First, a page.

The Irish capital is much more than goblins, green clovers and beer (although just looking for these three ingredients we can enjoy a wonderful trip). Founded by the Vikings and resplendent since the Middle Ages, this time we stroll through Dublin And we want to share it with you. We loved it!
Leave home and let the adventure begin
The Dublin writer James Joyce (famous for his work Ulises) said in his book Dubliners that adventures don't happen if we stay locked at home. Therefore, we have obeyed him and organized a walk through his hometown (which also saw the birth of Oscar Wilde, George Bernard Shaw and Samuel Becket ... we don't know what he has Dublin, that "creates" such fantastic writers.Four Courts - M.V. Photography
To start the city tour nothing better than a good breakfast to charge the batteries and have a lot of energy. Dubliners take the phrase "eat breakfast like a king" very seriously because their tables combine bread, tomatoes, beans, bacon, fried eggs, sausages and fried champignons. With all that in your stomach you have no choice but to go for a walk to lower calories.
O'Connell Street is one of the widest in Europe and among the most popular in the Irish capital. At every step you will run into a historic or prominent building, such as the Post Office and the Monument of Light (120 meters high).Trinity College - David Soanes
Once you cross the O'Connell Bridge (across the Liffey River) you will arrive at Trinity College, the first university of the city, founded in 1592 and whose inner courtyard and its library (which has an original writing of the year 800) are a haven of tranquility.
Following the path You will find St. Patrick's Cathedral, patron of Ireland, built in 1220 and surrounded by really beautiful gardens. Very close there is Dublin Castle, erected rectangular and originally a fortress with four circular towers at each end.
What we see today is a reconstruction of the eighteenth century, since the previous one was destroyed by a fire. The circular garden in front of the castle is inspired by Celtic culture and was created in the old black pool that was fed by the river and served as a moat. It is possible to say that "Dubh Linn" in Gaelic means precisely "black pool" and from there derives the name of the city.Dublin Castle - Lauren Orr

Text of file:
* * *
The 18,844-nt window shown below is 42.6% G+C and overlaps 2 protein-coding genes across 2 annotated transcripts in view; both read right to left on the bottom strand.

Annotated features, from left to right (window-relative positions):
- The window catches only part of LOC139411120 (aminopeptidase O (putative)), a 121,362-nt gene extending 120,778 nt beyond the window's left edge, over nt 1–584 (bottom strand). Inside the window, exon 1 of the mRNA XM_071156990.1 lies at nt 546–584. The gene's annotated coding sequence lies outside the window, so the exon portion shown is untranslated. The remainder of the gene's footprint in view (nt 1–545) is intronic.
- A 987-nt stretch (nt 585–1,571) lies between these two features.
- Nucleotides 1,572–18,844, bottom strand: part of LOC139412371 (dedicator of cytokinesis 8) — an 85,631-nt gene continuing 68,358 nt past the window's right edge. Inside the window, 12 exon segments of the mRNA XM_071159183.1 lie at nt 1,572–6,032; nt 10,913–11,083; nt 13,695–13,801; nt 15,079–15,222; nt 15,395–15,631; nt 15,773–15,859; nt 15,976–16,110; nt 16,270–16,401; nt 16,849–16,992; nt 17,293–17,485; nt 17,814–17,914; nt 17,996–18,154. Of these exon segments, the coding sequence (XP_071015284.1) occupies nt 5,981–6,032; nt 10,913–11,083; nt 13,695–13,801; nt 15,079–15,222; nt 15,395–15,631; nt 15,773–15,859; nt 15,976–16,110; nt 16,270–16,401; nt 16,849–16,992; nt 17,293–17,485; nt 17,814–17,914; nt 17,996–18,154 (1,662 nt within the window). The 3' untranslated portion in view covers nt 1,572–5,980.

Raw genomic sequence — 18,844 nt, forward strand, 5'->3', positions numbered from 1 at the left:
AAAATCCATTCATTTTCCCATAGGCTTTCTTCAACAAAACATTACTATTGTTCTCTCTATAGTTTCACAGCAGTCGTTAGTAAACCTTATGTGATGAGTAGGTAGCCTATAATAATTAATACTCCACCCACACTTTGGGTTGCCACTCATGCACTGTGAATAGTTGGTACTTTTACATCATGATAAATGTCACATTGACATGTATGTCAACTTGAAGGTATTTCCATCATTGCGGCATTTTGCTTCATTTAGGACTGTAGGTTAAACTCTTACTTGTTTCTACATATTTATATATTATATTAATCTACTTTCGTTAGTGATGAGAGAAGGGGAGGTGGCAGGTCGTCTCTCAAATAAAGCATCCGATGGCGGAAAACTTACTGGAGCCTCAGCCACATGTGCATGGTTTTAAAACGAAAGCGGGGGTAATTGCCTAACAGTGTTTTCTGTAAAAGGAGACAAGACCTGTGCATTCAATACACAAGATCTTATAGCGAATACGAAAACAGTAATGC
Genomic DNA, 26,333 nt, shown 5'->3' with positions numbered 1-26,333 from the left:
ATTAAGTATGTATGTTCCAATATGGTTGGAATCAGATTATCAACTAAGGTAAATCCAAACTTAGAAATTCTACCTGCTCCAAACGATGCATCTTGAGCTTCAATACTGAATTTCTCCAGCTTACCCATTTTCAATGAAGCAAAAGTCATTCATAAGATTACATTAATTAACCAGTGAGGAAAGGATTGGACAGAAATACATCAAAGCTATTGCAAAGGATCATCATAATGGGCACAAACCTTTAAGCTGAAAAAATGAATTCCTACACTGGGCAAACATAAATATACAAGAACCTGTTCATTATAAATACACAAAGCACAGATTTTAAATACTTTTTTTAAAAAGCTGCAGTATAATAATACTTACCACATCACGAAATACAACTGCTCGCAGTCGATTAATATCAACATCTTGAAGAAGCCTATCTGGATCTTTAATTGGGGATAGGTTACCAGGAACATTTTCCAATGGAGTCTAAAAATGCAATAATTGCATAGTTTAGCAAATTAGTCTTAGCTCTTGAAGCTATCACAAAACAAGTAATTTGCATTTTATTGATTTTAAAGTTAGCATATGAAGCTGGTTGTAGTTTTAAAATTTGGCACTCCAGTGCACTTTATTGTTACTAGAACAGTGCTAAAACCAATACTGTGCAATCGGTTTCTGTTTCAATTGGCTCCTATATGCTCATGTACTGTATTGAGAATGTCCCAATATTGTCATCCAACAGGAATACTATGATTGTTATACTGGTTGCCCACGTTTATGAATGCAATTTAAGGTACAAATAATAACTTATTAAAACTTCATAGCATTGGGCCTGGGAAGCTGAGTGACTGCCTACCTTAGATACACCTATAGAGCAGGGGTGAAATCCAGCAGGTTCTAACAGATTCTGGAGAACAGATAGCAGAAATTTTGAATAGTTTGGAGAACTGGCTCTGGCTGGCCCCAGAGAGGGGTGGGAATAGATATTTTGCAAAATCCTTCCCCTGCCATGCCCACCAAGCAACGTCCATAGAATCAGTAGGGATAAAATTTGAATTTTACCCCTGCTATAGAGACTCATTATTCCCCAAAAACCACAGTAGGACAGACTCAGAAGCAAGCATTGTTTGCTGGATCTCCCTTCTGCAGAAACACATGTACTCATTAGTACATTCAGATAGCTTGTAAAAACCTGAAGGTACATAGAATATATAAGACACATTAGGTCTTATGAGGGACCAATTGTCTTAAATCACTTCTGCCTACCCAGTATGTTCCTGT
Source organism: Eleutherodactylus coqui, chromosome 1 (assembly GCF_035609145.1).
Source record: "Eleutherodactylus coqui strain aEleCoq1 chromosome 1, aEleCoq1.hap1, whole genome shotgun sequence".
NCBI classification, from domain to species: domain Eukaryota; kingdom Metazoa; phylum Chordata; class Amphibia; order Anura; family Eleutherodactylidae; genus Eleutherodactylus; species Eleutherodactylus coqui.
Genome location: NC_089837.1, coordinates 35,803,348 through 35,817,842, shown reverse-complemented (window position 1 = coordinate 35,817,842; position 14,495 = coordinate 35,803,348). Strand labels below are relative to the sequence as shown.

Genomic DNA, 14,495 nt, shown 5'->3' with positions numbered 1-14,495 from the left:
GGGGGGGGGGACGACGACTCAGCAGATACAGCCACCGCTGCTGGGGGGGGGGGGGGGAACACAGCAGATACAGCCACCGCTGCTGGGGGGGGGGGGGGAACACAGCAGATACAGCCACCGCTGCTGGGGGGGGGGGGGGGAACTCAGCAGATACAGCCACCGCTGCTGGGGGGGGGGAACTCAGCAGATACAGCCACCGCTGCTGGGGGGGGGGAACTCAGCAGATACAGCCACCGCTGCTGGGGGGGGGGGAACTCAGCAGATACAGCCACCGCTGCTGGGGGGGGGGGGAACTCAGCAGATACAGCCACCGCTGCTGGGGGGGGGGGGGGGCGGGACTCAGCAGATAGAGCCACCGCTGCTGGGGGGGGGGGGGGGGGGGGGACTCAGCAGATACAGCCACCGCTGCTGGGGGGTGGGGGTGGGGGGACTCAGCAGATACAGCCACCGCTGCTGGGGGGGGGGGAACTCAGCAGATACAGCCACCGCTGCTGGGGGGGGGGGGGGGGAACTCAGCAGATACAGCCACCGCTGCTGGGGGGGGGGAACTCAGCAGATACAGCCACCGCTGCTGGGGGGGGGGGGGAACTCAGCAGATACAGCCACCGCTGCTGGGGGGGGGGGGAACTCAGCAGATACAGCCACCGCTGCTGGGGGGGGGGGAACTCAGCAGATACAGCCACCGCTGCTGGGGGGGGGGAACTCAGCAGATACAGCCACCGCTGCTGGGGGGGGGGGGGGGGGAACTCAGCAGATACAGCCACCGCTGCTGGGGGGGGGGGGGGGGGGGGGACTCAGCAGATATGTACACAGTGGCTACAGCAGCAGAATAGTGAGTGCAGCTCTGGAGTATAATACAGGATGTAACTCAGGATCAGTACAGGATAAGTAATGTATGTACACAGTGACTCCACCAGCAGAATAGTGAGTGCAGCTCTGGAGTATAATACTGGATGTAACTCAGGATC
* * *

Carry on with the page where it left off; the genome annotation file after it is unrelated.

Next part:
Since we talk about gardens, we can not stop walking through some of the many that are scattered throughout the city (For a reason Dublin receives the nickname "green capital"). One of the most famous and oldest is St. Stephens Green and, without a doubt, among the most visited is Merrion Square Park with its statues, including that of Oscar Wilde.
Before the end of the day (yes, all this in one day)We recommend you go shopping at Grafton Street and its department stores or the St. Stephen's Green Shopping Center, a glass and metal building built over a century ago that houses several stores.Temple Bar - Alberto Gonzalez Limon / Flickr.com
To close this tour of Dublin with a flourish, you cannot go to bed without having drunk a classic Guiness beer. Where? Temple Bar is the best known site, although there are many others in the same neighborhood where also listen to typical Irish music.
Additional walks in Dublin
If all of the above has known you little or you have one more day available in the capital of Ireland you can go to Kilmainham Gaol, the prison that witnessed local political conflicts (accessed with a guided tour in English). You can also visit Old Jameson Distillery, the most popular whiskey factory in the city, where the elaboration process is learned and where the entrance includes a tasting.Ha'Penny Bridge - PlusONE
Another alternative is to tour the Temple Bar Food Market, in the same neighborhood of the brewery, but in this case a weekend fair to taste from oysters to sheep cheese. You can look for the statue of Molly Malone, which represents a fishmonger with a generous cleavage that died in the street because of the fever (Grafton Street), or cross the Ha'penny Bridge, a bridge with a curious history that you will have to discover.
"When I die, Dublin will be written in my heart."
The tour could not be complete if you were not at The Brazen Head, the oldest pub in the country (It was founded in 1198) and visited by personalities such as James Joyce (there is a museum that exhibits very strange objects belonging to the writer), Winston Churchill and the revolutionary leader Michael Collins. Ideal for a beer and some mussels with white wine.